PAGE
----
What is Virtual Reality
To define virtual reality would mean covering a range of things, as it isn’t confined just to the sci-fi image of a gamer wearing a futuristic headset as they travel virtual worlds.
Virtual reality consists of any environment that is three-dimensional and computer generated which allows the person to believe it is reality. The person can also interact with their virtual world, mainly through sight and sound.
Some examples of virtual reality include:
- Flight or training simulators
- Virtual raids for the military
- 3D pictures and movies
- Virtual worlds and games
- Virtual clinical therapy
Who Can Use Virtual Reality
Virtual reality can be used within a range of different fields, interests, and purposes. Currently, the most popular forms of virtual reality are used for training purposes, entertainment value, and for clinical therapy. Here’s how the different groups utilise this technology:
Clinicians and Mental Health Staff
VR for clinical purposes is not a new notion, as therapists have been experimenting with the technology for over 30 years. However, according to Live Science, now that modern VR systems have made it more accessible to everyday people there is believed to be an increase in using it to treat psychiatric patients, particularly sufferers of PTSD.
By using virtual reality, clinicians are able to gently expose patients to feared situations in a way that is safe yet effective.
3D movies have been around for quite some time now, but the technology behind virtual reality has allowed this media form to step up the game further. Owners of the modern Oculus Rift and HTC Vive systems are now able to fully immerse themselves into virtual cinematic worlds with their headset and sound systems, creating a completely new viewing experience.
While a few of the larger gaming developers tried for years to create a VR system for home use, many failed. However, with the new systems now available gamers are able to transport themselves to another time and place and act as the main character within a game.
They can now fight, crawl, shoot, and perform a number of activities in these simulated environments from the comfort of their lounge room.
Military and Flight Staff
Simulators have long been an integral part of training for those involved in aviation and military, as users are able to familiarities themselves with virtual environments that provide them with practical experience. According to the Virtual Reality Society, combat training, flight simulation, vehicle simulation, and medical training are just a few of the ways that these industries utilise this technology.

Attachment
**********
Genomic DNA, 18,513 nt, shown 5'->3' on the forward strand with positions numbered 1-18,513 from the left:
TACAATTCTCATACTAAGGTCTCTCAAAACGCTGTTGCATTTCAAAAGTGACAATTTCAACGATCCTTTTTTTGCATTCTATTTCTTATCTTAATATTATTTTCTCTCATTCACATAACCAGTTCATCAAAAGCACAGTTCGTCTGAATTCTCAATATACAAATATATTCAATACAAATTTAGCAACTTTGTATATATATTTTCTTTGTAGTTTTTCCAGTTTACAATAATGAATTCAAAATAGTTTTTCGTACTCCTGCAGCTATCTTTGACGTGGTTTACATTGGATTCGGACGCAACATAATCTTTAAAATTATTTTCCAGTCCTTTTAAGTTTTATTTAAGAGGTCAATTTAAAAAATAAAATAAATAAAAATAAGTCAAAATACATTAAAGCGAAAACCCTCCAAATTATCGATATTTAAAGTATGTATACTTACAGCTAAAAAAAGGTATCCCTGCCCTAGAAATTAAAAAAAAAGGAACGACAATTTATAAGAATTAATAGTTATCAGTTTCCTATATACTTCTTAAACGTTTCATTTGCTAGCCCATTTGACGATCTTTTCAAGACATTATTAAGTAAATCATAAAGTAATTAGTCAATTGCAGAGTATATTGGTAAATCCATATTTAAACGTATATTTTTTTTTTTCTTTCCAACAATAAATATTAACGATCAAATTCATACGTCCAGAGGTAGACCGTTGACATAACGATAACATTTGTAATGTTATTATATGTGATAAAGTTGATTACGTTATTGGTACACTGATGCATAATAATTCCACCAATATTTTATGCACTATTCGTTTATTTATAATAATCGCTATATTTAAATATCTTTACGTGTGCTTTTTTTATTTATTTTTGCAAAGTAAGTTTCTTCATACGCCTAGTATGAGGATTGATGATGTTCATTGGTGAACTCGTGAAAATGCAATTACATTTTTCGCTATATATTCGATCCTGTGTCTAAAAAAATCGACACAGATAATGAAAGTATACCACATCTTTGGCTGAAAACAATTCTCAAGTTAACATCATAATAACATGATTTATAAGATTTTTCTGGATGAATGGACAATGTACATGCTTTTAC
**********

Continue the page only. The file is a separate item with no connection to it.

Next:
How Does Virtual Reality Work
When most people hear the phrase virtual reality, they immediately assume some futuristic set of goggles atop a user’s head. While this is true in some cases, the term virtual reality is a lot broader than that. Regardless of the form, though, the science behind virtual reality is the same across the spectrum.
The aim of virtual reality is to transport the user so that they become fully immersed in a simulated environment. The effects that this has on the brain is that users have heightened sensory reactions to their environment making it feel lifelike. The more advanced the technology, the greater effect of immersion it will have.
For head mounted displays (HMDs) like the Oculus Rift and HTC Vive, their goal is to create an environment for the viewer that doesn’t have the regular boundaries of digital media such as computer or TV screens. They achieve this by offering a full, wrap around goggle that takes over your entire view.
As they’re connected to a computer generally, information is fed from here using an HDMI cable to two separate feeds. The two feeds are either sent to one display per eye or two, with a lens in between your eye and the pixels. It’s this reason that the goggles are adjustable, as everyone has a different length of space in between their eyes.
A stereoscopic image is created by angling two images, and the lenses then focus and reshape the image, mimicking how we view the world. A minimum frame rate of 60 per second is required so that viewers don’t feel dizzy or sick, with most modern machines going far above this rate.
There are various tracking systems also at work with VR headsets, these include:
This tracking system is the one that controls the image as you move your head. Head tracking means that when you look up, down, or to the side, the picture you’re seeing moves along with you. Inbuilt headphones on these modern VR systems also allow for binaural audio which creates a more lifelike environment.
Using head tracking technology, the sound can shift so that it appears it’s coming from different directions.
Although not completely developed in these new systems, eye tracking is the next large hurdle for VR companies. Currently, when a player is gaming, their visual focus in the game is sharp no matter where the object is. However, this isn’t how we experience real life. Eye tracking will be able to follow our eyes to see exactly where we are looking without moving our heads.
This type of technology will not only make things more realistic but also help to curb some of the motion sicknesses that comes from having to adjust your head as you game.
Another important addition to virtual reality systems which adds to the lifelike experience is motion tracking. The technology is still a work in progress currently, but developers are hoping to keep track of your hand movements as you play without the need for controllers or other devices.
Current input options include treadmills, gaming gloves, Xbox controllers, and voice controls, so it is still a work in progress.
With all of these technologies combined, you have the basic design for virtual reality glasses. However, as we see further advancements in the field you can expect things to get a lot more complicated and realistic.